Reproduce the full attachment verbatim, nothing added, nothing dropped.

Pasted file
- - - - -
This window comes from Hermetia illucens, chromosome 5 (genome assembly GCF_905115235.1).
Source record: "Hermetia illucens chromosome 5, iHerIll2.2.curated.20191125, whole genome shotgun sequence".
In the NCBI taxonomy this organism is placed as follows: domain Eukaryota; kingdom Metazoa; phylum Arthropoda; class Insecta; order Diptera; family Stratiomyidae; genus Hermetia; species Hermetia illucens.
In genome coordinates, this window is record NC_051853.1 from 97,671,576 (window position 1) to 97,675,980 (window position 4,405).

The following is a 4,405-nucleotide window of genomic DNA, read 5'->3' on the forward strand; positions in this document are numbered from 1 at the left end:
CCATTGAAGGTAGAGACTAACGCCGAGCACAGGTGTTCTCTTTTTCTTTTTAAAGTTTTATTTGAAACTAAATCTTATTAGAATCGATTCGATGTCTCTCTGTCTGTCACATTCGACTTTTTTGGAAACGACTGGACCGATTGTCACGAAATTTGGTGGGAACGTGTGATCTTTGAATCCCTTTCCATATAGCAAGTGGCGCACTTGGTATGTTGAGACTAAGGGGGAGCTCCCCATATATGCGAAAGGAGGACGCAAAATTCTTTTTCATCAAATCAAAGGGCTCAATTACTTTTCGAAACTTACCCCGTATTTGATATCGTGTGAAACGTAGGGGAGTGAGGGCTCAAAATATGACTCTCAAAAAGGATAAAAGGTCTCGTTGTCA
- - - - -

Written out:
This window comes from Hermetia illucens, chromosome 5 (genome assembly GCF_905115235.1).
Source record: "Hermetia illucens chromosome 5, iHerIll2.2.curated.20191125, whole genome shotgun sequence".
In the NCBI taxonomy this organism is placed as follows: domain Eukaryota; kingdom Metazoa; phylum Arthropoda; class Insecta; order Diptera; family Stratiomyidae; genus Hermetia; species Hermetia illucens.
In genome coordinates, this window is record NC_051853.1 from 97,671,576 (window position 1) to 97,675,980 (window position 4,405).

The following is a 4,405-nucleotide window of genomic DNA, read 5'->3' on the forward strand; positions in this document are numbered from 1 at the left end:
CCATTGAAGGTAGAGACTAACGCCGAGCACAGGTGTTCTCTTTTTCTTTTTAAAGTTTTATTTGAAACTAAATCTTATTAGAATCGATTCGATGTCTCTCTGTCTGTCACATTCGACTTTTTTGGAAACGACTGGACCGATTGTCACGAAATTTGGTGGGAACGTGTGATCTTTGAATCCCTTTCCATATAGCAAGTGGCGCACTTGGTATGTTGAGACTAAGGGGGAGCTCCCCATATATGCGAAAGGAGGACGCAAAATTCTTTTTCATCAAATCAAAGGGCTCAATTACTTTTCGAAACTTACCCCGTATTTGATATCGTGTGAAACGTAGGGGAGTGAGGGCTCAAAATATGACTCTCAAAAAGGATAAAAGGTCTCGTTGTCA